Angular 10 Transclusion: When and Why You`ll Need It


Rendering multiple component inside another component in Angular

5 Dec, 2020 · 5 min read

If you are into Angular there was a time you had a component that could hold multiple other components.

In my latest use case this was actually a basic styled component, meet the card component.

It has a border, box-shadow, title, and icon if needed.

Inside this card component, multiple items could be rendered, a blog post, a podcast, a content page, etc.

If you are thinking but huh I can add this card styling to each component? Yes, but imagine the card layout changes, you now have to edit component using that styling. Creating a top-level component and transcluding the components inside you only have to update the piece of code once.

So this is where Angular transclusion comes in, it means we have a swappable piece in our component.

Angular Transclusion

A super high-level visual representation.

High-level transclusion

Creating our transclusion component

In this article, we will use our master Angular 10 Tailwind application from GitHub.

Now let’s start by generating this card component.

ng generate component Card

This will generate our basic component, let’s open up the TS file and make the following changes.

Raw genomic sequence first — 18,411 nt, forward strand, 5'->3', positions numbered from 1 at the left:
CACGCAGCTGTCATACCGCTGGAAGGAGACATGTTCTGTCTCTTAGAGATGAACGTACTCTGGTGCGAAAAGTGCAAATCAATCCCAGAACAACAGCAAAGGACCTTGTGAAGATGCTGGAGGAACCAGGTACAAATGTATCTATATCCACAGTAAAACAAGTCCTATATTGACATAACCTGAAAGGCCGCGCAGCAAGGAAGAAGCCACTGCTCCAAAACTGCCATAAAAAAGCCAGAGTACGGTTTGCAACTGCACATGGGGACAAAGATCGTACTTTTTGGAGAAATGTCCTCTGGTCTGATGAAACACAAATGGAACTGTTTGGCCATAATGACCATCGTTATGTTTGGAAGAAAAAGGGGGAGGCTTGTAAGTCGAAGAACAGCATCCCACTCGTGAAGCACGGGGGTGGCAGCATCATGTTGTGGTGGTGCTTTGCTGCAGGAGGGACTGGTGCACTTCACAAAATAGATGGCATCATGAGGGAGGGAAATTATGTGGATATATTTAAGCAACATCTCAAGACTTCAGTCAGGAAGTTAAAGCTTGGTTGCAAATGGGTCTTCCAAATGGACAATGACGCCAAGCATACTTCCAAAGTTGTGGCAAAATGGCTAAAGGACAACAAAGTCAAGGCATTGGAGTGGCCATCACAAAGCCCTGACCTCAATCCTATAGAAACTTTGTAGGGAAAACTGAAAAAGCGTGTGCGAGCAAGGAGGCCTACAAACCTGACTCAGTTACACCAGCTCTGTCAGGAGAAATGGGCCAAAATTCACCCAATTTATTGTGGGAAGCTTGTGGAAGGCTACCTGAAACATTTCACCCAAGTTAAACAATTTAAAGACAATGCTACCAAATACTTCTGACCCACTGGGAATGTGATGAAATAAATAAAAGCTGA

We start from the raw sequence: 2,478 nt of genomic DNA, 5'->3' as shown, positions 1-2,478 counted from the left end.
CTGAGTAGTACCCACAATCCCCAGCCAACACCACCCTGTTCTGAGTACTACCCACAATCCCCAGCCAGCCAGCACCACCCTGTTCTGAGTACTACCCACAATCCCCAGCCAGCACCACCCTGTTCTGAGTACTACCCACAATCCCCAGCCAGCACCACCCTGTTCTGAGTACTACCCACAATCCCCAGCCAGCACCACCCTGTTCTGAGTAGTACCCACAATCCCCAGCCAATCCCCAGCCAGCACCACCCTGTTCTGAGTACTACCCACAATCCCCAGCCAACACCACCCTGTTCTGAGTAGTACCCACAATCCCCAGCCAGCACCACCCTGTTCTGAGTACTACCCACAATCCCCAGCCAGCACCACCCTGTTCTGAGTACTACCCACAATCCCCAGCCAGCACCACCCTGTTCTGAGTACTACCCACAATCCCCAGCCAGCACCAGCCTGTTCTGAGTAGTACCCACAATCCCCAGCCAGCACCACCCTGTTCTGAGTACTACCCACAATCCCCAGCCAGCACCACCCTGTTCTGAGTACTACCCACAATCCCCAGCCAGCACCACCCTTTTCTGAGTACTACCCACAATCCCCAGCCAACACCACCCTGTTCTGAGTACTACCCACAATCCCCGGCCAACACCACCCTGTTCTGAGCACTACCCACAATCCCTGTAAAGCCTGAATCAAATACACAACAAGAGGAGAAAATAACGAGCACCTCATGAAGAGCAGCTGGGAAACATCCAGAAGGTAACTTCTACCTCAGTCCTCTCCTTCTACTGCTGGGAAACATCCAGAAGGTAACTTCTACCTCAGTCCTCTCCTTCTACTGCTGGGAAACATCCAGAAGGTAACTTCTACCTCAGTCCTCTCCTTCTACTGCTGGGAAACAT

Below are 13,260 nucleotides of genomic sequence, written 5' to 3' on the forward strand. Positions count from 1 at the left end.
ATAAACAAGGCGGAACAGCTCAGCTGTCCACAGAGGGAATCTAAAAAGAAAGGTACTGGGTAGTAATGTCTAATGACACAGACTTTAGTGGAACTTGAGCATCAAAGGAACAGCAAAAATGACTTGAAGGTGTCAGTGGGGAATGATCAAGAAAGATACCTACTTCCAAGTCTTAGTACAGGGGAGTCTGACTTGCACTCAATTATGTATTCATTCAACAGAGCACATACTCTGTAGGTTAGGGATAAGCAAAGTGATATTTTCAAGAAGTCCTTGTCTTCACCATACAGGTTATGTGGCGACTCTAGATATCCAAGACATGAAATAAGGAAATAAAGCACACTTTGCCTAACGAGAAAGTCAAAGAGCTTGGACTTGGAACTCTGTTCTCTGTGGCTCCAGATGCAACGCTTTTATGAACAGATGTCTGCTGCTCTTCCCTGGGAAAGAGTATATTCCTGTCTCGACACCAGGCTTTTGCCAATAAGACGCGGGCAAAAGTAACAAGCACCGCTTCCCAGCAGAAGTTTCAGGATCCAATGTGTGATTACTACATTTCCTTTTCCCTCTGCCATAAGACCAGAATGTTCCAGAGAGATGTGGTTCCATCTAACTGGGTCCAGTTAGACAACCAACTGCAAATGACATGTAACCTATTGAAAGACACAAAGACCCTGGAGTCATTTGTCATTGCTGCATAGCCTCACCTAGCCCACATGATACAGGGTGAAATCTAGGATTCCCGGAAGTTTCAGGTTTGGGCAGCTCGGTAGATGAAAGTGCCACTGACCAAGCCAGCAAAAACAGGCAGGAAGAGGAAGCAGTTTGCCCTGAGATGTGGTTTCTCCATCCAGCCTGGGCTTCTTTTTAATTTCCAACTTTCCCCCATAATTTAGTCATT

import {Component, Input} from '@angular/core';

  selector: 'app-card',
  templateUrl: './card.component.html'
export class CardComponent {
  @Input() title: string;
  @Input() icon: string;

  constructor() {}

Here you can see we have two Angular @Input attributes, which will be able to add a title and optional icon to our card.

Now we can add our HTML.

<div class="flex flex-row mb-5 overflow-hidden bg-white rounded-lg shadow-lg">
  <div class="flex flex-col w-full p-6 text-dark-gray-600">
    <div class="flex justify-between mb-4">
      <span class="uppercase">{{ title }}</span>
      <i *ngIf="icon">{{ icon }}</i>

This is where the magic comes in, you see that <ng-content> element, that will render anything inside our card component.

Let’s try it out.

Open up the welcome.component.html and add the following code:

<div class="container p-6 m-auto">
  <app-card title="Welcome" icon="✌️">
    <h1>Anything in here is content!</h1>

So, here we add a new app-card with a static title and icon for this example.

Note: You could make this dynamic by using [title]=“dynamicProp”

And inside the app-card, we specify what is rendered inside the ng-content. In our case, a simple header for now.

The result so far:

Angular card transclusion

Rendering a component inside another Angular component

This use-case was fun, but we want to render some other component in it most of the time.

Let’s generate a podcast component.

ng generate component Podcast

For now, let’s add some static HTML for this demo purpose.

  class="w-full h-24 mb-3 bg-center bg-cover rounded-lg"
  [style.background-image]="'url(' + img + ')'"
<strong class="block mb-2">Episode 142: Ionic vs Flutter</strong>
  In todays episode we are talking to Michael about how Flutter compares to Ionic.